Tarpon US Equities
Bay Area and the Open Secret No One Wants to Acknowledge
Updated: Oct 15, 2020
In the 90s, Warren Buffett made big noise with his simply correct and rational argument
that stock - based compensation is, well, compensation and ought to be expensed as such. This seems so old and obvious for financial market participants that it should not be an article - prone subject by now. Get ready.
In the U.S. it is not unusual for companies, even the largest ones, to grant between 0.5%
and 1.5% of their capital as stock - options and/or Restricted Stock Units (RSUs) annually, even after forfeitures. Each RSU equals one share, without the strike price that makes the older stock option worth less than its underlying share at the time of the grant. RSUs have come to dominate the stock - based compensation arena, because their value is more “predictable”, therefore more palatable to shareholders who had, theoretically, got tired of seeing stock options’ value explode down the road – this sub - topic alone is enough for another article, suffice to provoke your thoughts, though, is to say that the “predictable” argument craters if you substitute one option for one RSU in the overall “share - based budget”, which every individual company would deny they did/do, but seems to be what is happening over time as the competitive and psychological dynamics explored below would foretell – it is just another version of that typical “ one man on its toes to watch the parade”
case. And let’s not forget that usual option grants are also hugely valuable as the strike price is normally fixed for periods longer than five years.
For Brazilian readers, 0.5% to 1.5% is an already eye - catching dilution. This is nothing
though, compared to what is going on in the Bay Area, especially amid the Equity markets’
darlings of the moment, SaaS and other “technology” companies. In this space, annual grants of 3% to 4% of the firm’s capital has become the norm.
Every reasonably careful investor know what is going on when they look at the footnotes on Financial Statements. But with CEOs and CFOs focusing their earnings releases and assessments of the business on adjusted financials excluding GAAP stock - based compensation expenses (already an under estimate in my opinion*), and Equity markets totally overlooking the matter, we got to a point in which some incredible things appear, such as companies that are at “break - even”, but, if one rightly accounts for a reasonable estimate for the true value of share - based compensation, would have minus 10% to 30% operating margins; or even more astonishingly, companies whose grants are worth 30%, 50%, or more of all they spend in cash on R&D and SG&A, excluding advertising.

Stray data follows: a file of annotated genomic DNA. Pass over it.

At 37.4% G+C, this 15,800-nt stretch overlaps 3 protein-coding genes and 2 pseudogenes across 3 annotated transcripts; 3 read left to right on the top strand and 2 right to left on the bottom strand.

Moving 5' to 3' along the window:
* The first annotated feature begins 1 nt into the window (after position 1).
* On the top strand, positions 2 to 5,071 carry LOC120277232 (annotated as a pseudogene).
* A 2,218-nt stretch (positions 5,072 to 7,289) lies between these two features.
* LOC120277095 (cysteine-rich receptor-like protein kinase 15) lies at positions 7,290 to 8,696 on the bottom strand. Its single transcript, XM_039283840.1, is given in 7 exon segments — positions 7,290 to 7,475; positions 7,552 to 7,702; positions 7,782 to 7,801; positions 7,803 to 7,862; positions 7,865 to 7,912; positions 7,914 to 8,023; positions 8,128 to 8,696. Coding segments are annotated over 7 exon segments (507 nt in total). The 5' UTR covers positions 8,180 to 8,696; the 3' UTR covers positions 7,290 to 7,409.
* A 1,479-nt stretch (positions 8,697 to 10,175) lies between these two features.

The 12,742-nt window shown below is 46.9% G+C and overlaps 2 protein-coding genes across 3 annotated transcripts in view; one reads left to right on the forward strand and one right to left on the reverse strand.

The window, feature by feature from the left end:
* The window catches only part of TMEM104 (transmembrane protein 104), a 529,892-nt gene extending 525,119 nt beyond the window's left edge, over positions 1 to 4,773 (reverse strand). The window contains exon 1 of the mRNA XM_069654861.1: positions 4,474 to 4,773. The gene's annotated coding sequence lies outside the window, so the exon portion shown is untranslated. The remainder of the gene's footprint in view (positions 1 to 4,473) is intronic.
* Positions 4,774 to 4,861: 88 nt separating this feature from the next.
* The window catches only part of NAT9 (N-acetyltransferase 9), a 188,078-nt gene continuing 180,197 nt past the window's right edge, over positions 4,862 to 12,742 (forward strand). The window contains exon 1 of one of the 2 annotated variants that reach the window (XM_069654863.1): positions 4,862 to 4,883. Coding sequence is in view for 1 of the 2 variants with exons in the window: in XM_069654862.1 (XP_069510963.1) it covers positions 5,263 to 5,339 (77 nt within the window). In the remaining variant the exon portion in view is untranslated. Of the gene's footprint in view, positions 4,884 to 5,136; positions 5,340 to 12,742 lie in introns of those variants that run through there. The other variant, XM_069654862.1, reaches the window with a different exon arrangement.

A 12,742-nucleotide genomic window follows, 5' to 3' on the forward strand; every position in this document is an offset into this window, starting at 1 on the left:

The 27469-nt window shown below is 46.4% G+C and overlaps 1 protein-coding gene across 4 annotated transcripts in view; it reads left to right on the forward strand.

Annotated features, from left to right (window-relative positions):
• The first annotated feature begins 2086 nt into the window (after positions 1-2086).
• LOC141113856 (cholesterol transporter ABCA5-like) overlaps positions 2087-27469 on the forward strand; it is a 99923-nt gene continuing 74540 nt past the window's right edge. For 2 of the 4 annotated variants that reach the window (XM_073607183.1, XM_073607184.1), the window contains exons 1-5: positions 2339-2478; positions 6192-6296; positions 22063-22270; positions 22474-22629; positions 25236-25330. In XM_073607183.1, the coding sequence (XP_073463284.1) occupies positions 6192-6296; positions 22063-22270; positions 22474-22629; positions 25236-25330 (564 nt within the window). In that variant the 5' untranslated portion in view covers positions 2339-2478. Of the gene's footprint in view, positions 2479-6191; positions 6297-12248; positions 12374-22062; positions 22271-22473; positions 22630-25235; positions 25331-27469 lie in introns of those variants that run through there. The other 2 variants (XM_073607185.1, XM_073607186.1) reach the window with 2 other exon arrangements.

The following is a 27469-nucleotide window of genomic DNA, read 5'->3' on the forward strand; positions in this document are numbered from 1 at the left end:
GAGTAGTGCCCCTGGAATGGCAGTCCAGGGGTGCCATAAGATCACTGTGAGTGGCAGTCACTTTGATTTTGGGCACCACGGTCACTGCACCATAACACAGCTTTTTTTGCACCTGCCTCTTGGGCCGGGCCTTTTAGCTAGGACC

In prosperous times, accounting shenanigans prosper, later to be headlines and book -themes for years. This is not a case of shenanigans as companies are following GAAP norms on their accounting and managers respecting SEC disclosures when focusing solely on adjusted financials in their communications with the investment community. Nonetheless, the reasons for amazing things like the ones in the previous paragraph to be happening are the same that explain accounting frauds. Equity markets get so in love with gains and so hopeful of their continuance that individual participants opt to close their eyes for the simple reality, which in the case we are discussing here is that these companies are not nearly as profitable (today or in the future) as many believe, and in the old Enron case, that the business model then advertised did not make sense.